Beyond Red vs. Blue: The Political Typology
Key Facts from Pew Research’s Political Typology
Our latest Political Typology survey sorts American voters into cohesive groups based on their attitudes and values and provides a field guide for the constantly changing political landscape. Here are some key facts and shareable findings about these groups and their views of the nation.
Who are the political typology groups?
Steadfast Conservatives: Generally critical of government, especially social safety net programs, but also critical of big business and immigrants. Most are very socially conservative.
Business Conservatives: Overall, critical of government regulation and social-welfare spending, but not of big business. For the most part, moderate to liberal on social issues, with positive views toward immigrants.
Young Outsiders: Tend to be distrustful of government programs and fiscally conservative, but very liberal on social issues and not very religious.
Hard-Pressed Skeptics: Generally distrustful of government, except for social safety net spending. On average, low-income, anti-immigrant compared with other groups.
Next Generation Left: Generally positive feelings about government, but less so for social programs. Tend to be business-oriented and individualistic.
Faith and Family Left: By and large, highly religious, socially conservative, but strongly support social safety net and government action more broadly.
Solid Liberals: Overall, highly supportive of social programs, immigrants and government generally; very skeptical of business and markets. Consistently liberal on social issues, from homosexuality to environmental protection.
America’s Political Spectrum
- America’s political center is fractured into 4 groups that are as different from each other as from the left and right
- Groups in America’s political middle are less partisan, less predictable, and less engaged in politics
- There are three strongly partisan groups in the U.S. today - one left and two right - who make up 36% of the public
- 10% of the public are political bystanders: a young, diverse group on the sidelines
The Parties’ Coalitions
- “Solid Liberals” (17% of RVs) anchor the Democrats' coalition, yet Dems must reach other groups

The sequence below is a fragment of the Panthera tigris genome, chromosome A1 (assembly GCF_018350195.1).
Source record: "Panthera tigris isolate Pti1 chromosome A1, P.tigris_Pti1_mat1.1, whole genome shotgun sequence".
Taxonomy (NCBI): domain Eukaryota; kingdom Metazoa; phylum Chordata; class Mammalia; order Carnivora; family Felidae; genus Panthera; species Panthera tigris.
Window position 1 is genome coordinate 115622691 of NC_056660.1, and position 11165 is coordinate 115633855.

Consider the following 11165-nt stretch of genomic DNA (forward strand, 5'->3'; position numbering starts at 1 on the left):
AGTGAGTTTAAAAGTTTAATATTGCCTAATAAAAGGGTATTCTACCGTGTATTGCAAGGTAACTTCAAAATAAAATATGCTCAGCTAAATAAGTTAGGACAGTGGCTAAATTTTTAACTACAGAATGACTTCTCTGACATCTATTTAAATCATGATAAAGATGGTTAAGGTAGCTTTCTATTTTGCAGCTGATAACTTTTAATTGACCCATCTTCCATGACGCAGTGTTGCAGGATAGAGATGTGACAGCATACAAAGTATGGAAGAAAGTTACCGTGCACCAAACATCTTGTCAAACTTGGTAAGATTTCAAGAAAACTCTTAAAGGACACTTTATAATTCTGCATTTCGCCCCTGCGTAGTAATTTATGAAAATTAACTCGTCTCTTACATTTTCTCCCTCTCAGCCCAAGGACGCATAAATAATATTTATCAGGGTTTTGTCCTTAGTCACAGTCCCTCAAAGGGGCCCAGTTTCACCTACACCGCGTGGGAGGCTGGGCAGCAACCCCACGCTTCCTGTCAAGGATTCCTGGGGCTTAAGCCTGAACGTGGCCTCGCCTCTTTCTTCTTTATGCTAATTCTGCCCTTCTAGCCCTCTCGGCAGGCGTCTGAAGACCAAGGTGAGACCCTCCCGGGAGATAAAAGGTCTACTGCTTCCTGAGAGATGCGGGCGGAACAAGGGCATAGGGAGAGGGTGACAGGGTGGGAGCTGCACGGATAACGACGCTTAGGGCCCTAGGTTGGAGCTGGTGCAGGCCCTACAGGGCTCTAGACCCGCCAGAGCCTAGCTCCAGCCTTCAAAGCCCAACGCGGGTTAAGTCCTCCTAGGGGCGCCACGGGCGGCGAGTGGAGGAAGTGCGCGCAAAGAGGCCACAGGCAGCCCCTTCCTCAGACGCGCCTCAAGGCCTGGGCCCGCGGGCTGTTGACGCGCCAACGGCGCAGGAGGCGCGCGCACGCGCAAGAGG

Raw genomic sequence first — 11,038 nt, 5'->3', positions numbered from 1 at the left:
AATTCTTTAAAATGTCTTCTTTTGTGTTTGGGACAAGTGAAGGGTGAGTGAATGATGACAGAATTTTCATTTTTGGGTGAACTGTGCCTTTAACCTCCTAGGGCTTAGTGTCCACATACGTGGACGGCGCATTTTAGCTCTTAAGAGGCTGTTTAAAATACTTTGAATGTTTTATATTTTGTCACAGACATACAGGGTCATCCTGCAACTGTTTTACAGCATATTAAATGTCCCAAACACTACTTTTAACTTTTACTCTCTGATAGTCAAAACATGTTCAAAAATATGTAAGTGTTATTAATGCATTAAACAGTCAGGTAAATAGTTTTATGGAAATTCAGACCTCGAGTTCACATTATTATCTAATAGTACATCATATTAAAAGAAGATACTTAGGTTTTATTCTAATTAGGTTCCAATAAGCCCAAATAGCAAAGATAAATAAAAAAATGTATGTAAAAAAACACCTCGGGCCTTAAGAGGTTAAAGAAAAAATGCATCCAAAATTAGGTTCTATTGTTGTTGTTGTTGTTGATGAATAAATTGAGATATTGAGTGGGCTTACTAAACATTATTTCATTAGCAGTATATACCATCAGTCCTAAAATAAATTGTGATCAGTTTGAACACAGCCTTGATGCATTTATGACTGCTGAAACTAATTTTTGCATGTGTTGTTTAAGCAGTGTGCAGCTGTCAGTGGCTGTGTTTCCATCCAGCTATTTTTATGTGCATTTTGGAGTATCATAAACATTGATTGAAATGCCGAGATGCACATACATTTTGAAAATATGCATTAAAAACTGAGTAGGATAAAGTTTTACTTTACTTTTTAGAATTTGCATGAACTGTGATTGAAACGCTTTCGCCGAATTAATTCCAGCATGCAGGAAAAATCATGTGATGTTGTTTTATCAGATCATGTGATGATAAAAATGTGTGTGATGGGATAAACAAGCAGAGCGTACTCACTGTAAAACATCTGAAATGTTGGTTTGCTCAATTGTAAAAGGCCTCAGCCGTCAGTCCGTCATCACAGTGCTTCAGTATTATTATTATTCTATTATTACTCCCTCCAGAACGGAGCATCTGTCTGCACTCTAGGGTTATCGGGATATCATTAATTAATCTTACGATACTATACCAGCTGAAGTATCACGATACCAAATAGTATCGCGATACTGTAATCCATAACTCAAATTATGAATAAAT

- Main anchors of Republican base are "Steadfast Conservatives" and "Business Conservatives"--27% of registered voters
- Both parties face formidable challenges in reaching beyond their bases to appeal to the middle of the electorate
The Groups in the Middle
- “Young Outsiders” lean Republican, but diverge from GOP orthodoxy on social and other issues
- Economically battered “Hard-Pressed Skeptics” supported Obama in 2012, but more divided today
- “Next Generation Left” -- young, affluent, liberal but skeptical about cost of social programs
- Racially diverse “Faith and Family Left” lean heavily Democratic, but some uneasy with social change
Rifts on the Right
- 73% of “Steadfast Conservatives” see immigrants as a burden; just 21% of “Business Conservatives” agree
- Gap between "Business Conservatives" and "Steadfast Conservatives" on whether Wall St. helps or hurts economy
- “Steadfast Conservatives” deeply skeptical of US global involvement; “Business Conservatives” favor an active US role
Rifts on the Left
- Just 37% of “Faith and Family Left” support same-sex marriage, unlike "Solid Liberals" (89%)
- "Solid Liberals" more supportive of gov't spending for poor than "Next Generation Left"
- 91% of “Faith and Family Left” say belief in God is necessary to be moral compared with 11% of “Solid Liberals”
Views of the Nation
- 76% of “Steadfast Conservatives” say the U.S.’s best years are behind us compared with 49% of overall public
- “Solid Liberals” (70%) and the “Next Generation Left” (65%) say the best is yet to come for the U.S.
- "Steadfast Conservatives" say reliance on principles key to U.S. success; "Solid Liberals" say it's ability to change
- Majorities of all typology groups, especially conservative groups, express low levels of trust in government